Guest Post by Jennifer Dublino
All marketers are familiar with the concept of a logo, a visual representation of a brand. Some, like Coca Cola, Disney, Apple and Nike are so iconic that exposure to them, even when they aren’t noticed, affects our behavior. For these large companies with their massive marketing budgets, it is fairly easy to expose large numbers of people to their logo and brand identity. As a result, their brand recall is close to 100% throughout a good part of the world.
But what about small and medium-sized companies? The average person is exposed to up to 5,000 ads a day. How can you get customers to remember your brand with all this clutter?
The surprising answer is through the sense of smell.
The sense of smell is the only one of our five senses that is directly connected to the part of the brain that processes emotion, memory and associated learning. In fact, you are 100 times more likely to remember something that you smell than something that you see, hear or touch.
Savvy marketers utilize this fact by creating an olfactory logo for their business. An olfactory logo, also called scent branding, is a custom scent that the brand creates to embody its unique brand characteristics. Much like a graphic logo, the olfactory logo is used wherever the brand is present. After repeated exposures to the olfactory logo, the smell becomes strongly associated with that brand.
In order to work, the signature scent needs to be consistent with the image and emotions of the brand. Think about the personality of your brand. Is your brand reliable and trustworthy or edgy and fun? Is your brand relaxed or power charged? Also think about your target market. Are they young, middle-aged or older? Predominantly male or female? Value or luxury buyers? These characteristics can be successfully matched with different fragrance elements to create a scent that embodies your brand characteristics.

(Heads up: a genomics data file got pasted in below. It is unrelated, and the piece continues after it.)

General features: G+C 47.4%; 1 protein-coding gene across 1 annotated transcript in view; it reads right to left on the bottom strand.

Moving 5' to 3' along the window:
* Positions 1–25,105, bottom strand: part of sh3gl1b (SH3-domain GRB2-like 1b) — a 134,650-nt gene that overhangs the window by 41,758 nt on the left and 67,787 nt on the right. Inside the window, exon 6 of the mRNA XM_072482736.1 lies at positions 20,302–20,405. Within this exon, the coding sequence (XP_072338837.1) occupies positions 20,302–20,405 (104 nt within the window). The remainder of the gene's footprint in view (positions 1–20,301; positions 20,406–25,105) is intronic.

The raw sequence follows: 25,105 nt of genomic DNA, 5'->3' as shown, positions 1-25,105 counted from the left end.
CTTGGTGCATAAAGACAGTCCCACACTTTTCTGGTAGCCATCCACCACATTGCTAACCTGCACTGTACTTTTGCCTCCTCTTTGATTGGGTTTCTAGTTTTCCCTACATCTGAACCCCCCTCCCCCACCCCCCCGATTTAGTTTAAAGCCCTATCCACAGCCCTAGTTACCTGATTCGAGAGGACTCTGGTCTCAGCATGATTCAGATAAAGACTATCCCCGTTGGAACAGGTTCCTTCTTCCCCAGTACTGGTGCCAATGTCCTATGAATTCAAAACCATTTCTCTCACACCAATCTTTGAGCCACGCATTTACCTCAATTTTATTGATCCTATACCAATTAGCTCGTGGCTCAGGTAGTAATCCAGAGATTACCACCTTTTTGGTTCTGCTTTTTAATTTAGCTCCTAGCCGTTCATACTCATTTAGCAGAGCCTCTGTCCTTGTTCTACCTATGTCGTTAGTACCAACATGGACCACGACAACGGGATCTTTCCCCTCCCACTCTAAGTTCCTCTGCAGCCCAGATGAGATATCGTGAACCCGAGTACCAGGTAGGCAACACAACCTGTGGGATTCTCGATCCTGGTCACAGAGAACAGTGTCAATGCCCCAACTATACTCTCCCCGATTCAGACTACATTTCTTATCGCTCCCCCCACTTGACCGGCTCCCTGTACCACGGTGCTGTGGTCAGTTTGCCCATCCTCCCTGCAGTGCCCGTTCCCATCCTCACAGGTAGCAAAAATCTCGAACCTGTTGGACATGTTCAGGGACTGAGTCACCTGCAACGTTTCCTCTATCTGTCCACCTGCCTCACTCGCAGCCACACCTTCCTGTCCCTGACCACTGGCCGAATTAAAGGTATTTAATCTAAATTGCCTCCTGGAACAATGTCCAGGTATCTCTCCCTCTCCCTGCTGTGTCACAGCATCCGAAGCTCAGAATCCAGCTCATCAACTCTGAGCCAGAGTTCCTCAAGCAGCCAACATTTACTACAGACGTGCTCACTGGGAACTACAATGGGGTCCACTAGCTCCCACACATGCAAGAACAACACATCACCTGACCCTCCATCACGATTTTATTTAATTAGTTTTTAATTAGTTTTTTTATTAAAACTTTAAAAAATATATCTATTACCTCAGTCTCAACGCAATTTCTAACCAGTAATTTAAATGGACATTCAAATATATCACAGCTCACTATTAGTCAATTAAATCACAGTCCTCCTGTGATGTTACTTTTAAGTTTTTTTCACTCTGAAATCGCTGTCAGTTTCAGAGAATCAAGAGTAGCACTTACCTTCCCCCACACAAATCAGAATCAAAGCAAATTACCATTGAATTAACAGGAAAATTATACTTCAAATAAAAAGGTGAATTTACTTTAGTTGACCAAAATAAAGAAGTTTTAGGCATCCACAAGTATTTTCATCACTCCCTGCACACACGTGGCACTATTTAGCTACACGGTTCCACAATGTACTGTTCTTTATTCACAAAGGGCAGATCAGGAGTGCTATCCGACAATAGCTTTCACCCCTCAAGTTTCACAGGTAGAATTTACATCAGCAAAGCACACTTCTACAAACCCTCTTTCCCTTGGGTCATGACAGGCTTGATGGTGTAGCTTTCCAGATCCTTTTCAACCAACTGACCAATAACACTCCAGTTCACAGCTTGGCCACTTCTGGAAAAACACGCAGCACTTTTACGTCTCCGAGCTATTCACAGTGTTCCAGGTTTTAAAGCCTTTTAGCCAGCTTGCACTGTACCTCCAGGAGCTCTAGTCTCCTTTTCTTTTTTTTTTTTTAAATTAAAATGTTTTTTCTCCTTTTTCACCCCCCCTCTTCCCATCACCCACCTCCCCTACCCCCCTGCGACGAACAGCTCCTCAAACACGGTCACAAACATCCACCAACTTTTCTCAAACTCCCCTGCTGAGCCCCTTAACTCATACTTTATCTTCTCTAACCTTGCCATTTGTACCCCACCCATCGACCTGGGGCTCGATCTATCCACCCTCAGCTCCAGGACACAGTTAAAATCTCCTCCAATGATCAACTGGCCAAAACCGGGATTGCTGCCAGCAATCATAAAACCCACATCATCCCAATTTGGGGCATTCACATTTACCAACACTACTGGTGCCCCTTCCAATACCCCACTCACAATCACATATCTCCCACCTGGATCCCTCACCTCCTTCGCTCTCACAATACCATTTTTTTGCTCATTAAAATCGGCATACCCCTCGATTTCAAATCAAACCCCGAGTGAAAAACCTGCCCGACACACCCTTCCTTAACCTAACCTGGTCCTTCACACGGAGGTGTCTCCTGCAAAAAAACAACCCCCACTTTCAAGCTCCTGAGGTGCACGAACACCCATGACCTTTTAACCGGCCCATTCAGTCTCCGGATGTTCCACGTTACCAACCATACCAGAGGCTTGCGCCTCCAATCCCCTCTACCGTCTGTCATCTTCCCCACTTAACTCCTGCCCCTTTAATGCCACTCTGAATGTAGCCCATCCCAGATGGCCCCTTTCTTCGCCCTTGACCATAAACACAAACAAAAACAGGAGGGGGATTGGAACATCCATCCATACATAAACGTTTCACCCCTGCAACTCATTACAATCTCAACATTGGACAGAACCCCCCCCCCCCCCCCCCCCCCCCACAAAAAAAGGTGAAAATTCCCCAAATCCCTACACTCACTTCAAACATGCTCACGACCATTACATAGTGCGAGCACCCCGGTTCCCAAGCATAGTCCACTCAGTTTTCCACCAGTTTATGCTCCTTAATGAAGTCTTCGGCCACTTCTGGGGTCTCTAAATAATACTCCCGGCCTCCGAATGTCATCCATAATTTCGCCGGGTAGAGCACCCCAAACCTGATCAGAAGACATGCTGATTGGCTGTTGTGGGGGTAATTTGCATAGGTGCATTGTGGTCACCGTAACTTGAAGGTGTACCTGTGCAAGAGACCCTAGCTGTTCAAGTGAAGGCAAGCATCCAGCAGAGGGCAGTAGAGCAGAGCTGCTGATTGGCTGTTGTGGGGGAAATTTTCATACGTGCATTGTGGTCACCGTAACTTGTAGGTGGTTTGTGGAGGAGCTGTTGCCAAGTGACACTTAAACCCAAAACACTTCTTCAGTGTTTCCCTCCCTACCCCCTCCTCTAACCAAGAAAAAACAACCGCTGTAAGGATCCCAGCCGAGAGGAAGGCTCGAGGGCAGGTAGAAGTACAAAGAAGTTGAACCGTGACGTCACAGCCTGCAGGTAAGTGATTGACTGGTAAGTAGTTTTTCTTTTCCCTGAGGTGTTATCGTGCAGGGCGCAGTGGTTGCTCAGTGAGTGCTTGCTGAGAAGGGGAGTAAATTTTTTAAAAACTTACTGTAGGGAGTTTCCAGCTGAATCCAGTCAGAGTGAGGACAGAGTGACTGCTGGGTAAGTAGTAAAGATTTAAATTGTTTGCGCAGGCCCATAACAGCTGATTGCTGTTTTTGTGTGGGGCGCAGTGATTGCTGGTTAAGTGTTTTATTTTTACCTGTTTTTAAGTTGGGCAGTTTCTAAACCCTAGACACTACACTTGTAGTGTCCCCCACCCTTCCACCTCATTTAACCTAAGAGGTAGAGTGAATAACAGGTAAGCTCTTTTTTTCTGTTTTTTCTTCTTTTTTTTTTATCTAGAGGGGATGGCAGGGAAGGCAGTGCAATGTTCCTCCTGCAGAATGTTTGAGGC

A highly successful use of scent branding is Abercrombie & Fitch. Their signature fragrance, Fierce, is dispersed in high concentrations in all of their stores. Fierce is strong, edgy and appeals to young, upscale consumers. The result? Fierce (which is also sold as a personal fragrance) is the number one selling fragrance for men in the US and Europe and A&F’s teenage and young adult target market can easily identify authentic A&F jeans solely by their smell.
Most of the major hotel chains also use an olfactory logo. For example, the Westin uses a cool and relaxing white tea fragrance, and the St. Regis uses an elegant blend of rose, sweet pea and pipe tobacco.
Once you have created your signature scent, use it in every possible customer touchpoint, so that it can become associated closely with your brand in the customer’s mind. If you have a hotel, store, spa or other location for your business, you can use a scent diffuser to disperse the fragrance in the air. Companies producing packaged goods can incorporate the scent into their packaging. Then, to spur repeat sales, use the scent in direct mail to remind customers of their positive experience with your brand.
Before you know it, your brand will be top of mind, and the aroma you detect will be the sweet smell of success!